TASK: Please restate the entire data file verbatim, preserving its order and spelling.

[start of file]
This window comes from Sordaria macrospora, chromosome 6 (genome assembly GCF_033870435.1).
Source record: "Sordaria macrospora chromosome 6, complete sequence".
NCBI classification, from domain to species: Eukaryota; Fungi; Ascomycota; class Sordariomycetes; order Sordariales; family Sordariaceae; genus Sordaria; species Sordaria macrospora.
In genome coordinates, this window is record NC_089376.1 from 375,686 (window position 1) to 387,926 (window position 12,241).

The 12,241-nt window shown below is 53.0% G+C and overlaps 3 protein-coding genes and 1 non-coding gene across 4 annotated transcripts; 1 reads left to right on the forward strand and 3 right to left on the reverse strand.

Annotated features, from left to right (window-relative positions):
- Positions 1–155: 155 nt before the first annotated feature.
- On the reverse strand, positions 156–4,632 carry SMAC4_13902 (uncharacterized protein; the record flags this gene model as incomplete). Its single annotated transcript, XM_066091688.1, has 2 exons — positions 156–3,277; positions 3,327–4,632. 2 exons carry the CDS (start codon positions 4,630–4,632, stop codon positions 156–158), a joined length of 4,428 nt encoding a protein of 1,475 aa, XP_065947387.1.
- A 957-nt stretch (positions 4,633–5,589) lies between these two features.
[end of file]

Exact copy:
This window comes from Sordaria macrospora, chromosome 6 (genome assembly GCF_033870435.1).
Source record: "Sordaria macrospora chromosome 6, complete sequence".
NCBI classification, from domain to species: Eukaryota; Fungi; Ascomycota; class Sordariomycetes; order Sordariales; family Sordariaceae; genus Sordaria; species Sordaria macrospora.
In genome coordinates, this window is record NC_089376.1 from 375,686 (window position 1) to 387,926 (window position 12,241).

The 12,241-nt window shown below is 53.0% G+C and overlaps 3 protein-coding genes and 1 non-coding gene across 4 annotated transcripts; 1 reads left to right on the forward strand and 3 right to left on the reverse strand.

Annotated features, from left to right (window-relative positions):
- Positions 1–155: 155 nt before the first annotated feature.
- On the reverse strand, positions 156–4,632 carry SMAC4_13902 (uncharacterized protein; the record flags this gene model as incomplete). Its single annotated transcript, XM_066091688.1, has 2 exons — positions 156–3,277; positions 3,327–4,632. 2 exons carry the CDS (start codon positions 4,630–4,632, stop codon positions 156–158), a joined length of 4,428 nt encoding a protein of 1,475 aa, XP_065947387.1.
- A 957-nt stretch (positions 4,633–5,589) lies between these two features.